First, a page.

United States District Court, D. New Mexico
JAMES A. POUNDERS, Plaintiff,
NANCY A. BERRYHILL, Acting Commissioner of Social Security Administration, Defendant.
MEMORANDUM OPINION AND ORDER
MATTER is before the Court on Plaintiff's Motion to
Reverse and Remand for a Rehearing with Supporting Memorandum
(Doc. 18), filed on October 30, 2017. The Court
further ordered supplemental briefing on two discrete issues
on May 16, 2018. See Doc. 24. Pursuant to 28 U.S.C.
§ 636(c) and Fed.R.Civ.P. 73(b), the parties have
consented to me serving as the presiding judge and entering
final judgment. See Docs. 10, 12,
23. Having considered the record, submissions of
counsel, and relevant law, the Court finds Plaintiff's
motion is well-taken and will be granted.
Mr. Pounders' (Plaintiff's) second appeal of an
application he protectively filed with the Social Security
Administration on April 8, 2010, for a period of disability
and Disability Insurance Benefits (DIB) under Title II of the
Social Security Act. Administrative Record (AR) at 83.
Plaintiff alleged a disability onset date of July 1, 2009.
See AR at 84.
Determination Services determined that Plaintiff was not
disabled both initially (AR at 83) and on reconsideration (AR
at 85). Plaintiff requested a hearing with an Administrative
Law Judge (ALJ) on the merits of his application. AR at 97.
Both Plaintiff and a vocational expert (VE) testified during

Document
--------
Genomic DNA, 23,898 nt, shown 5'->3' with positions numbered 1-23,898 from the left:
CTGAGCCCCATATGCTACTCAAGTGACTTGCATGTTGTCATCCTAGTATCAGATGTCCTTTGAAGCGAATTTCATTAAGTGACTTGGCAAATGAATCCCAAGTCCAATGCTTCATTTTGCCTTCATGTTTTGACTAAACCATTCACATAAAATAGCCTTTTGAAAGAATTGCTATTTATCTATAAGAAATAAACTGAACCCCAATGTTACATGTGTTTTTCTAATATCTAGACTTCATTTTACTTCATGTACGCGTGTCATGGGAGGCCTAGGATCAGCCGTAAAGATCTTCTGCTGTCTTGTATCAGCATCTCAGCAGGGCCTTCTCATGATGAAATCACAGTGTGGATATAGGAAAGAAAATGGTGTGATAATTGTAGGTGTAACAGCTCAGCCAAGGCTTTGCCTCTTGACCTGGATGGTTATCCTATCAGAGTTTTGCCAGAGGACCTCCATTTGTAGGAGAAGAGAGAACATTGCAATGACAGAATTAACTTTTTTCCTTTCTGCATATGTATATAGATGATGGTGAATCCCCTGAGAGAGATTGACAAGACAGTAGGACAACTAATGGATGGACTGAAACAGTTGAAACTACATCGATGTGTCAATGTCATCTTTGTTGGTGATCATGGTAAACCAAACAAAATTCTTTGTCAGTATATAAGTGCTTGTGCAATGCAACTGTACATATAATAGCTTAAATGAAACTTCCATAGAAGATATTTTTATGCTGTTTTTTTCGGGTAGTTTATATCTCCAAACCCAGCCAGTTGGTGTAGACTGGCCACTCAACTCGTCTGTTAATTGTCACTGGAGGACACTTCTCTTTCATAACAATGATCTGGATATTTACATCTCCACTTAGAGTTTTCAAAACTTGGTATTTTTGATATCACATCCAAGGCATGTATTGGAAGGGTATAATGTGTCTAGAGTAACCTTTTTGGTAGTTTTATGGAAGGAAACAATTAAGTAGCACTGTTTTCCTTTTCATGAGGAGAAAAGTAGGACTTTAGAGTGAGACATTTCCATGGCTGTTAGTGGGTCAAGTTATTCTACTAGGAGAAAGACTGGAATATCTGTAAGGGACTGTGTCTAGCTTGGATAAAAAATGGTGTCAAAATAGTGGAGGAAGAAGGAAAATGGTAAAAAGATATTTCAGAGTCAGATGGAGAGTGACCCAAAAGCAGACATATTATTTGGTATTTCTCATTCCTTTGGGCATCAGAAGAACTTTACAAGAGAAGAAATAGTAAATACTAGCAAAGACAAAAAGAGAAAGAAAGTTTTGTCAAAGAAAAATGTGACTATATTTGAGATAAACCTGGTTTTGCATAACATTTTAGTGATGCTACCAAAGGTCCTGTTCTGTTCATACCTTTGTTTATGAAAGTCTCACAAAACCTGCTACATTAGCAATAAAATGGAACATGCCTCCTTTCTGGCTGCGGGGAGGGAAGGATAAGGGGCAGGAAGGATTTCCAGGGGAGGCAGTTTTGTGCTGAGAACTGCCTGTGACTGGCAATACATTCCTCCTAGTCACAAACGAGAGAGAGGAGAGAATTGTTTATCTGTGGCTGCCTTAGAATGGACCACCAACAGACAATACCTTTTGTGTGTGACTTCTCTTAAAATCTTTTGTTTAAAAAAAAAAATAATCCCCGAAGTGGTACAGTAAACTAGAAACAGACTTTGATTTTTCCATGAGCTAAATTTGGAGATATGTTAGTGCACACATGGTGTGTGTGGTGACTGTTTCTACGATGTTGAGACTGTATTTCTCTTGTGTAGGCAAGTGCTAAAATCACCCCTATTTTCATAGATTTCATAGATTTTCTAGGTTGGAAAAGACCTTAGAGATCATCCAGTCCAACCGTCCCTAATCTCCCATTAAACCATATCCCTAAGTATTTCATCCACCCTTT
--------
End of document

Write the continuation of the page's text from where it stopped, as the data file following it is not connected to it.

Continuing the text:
the de novo hearing. See AR at 37-82. ALJ
Ann Farris issued an unfavorable decision on June 29, 2012.
AR at 21-36. Plaintiff then submitted a Request for Review of
Hearing Decision/Order to the Appeals Council (AR at 16),
which the council denied on February 6, 2014 (AR at 2-8).
Consequently, the ALJ's decision became the final
decision of the Commissioner. Doyal v. Barnhart, 331
F.3d 758, 759 (10th Cir. 2003).
first appealed ALJ Farris's decision to this Court on
April 11, 2014. See Pounders v. Colvin, CV 14-0347
KG/WPL, Compl. (D.N.M. Apr. 11, 2014). Days later, Plaintiff
filed a second application for a period of disability and DIB
(AR at 742-48), and the state agency issued a favorable
determination on February 6, 2015, finding Plaintiff was
disabled beginning January 1, 2014. AR at 628-40. Subsequently,
on July 14, 2015, Magistrate Judge William P. Lynch filed
Proposed Findings and a Recommended Disposition
(“PF&RD”), recommending that Plaintiff's
Motion to Remand regarding his first application be granted
on the basis that, (1) ALJ Farris failed to discuss the
relevant factors in weighing a treating physician's
opinion; and (2) ALJ Farris failed “to assess
[Plaintiff's] work-related abilities on a
function-by-function basis” in determining his residual
functional capacity. See Pounders, 14-0347 KG/WPL,
PF&RD at 11-13 (D.N.M. July 14, 2015). United States
District Judge Kenneth Gonzales adopted the PF&RD and
remanded the matter for further proceedings. See
Pounders, 14-0347 KG/WPL, Order Adopting Magistrate
Judge's PF&RD (D.N.M. Aug. 24, 2015).
April 5, 2016, the Appeals Council affirmed the state
agency's determination on the second application that
Plaintiff “was disabled beginning January 1,
2014.” AR at 601-02. The council found, however, that
“the period prior to January 1, 2014 require[d] further
administrative proceedings” and remanded the matter to
an ALJ to “issue a new decision on the issue of
disability before January 1, 2014.” AR at 601-02.
remand by Judge Gonzales of this Court, ALJ Farris held a
second de novo hearing regarding Plaintiff's
first application on September 1, 2016. AR at 514-47. The ALJ
issued a partially favorable decision on December 30, 2016.
AR at 486-513. Using the five-step sequential evaluation
process, ALJ Farris found that Plaintiff was disabled
beginning on July 1, 2013, through December 31, 2013. AR at
486-513. There is no evidence that Plaintiff asked the
Appeals Council to review ALJ Farris's decision, so the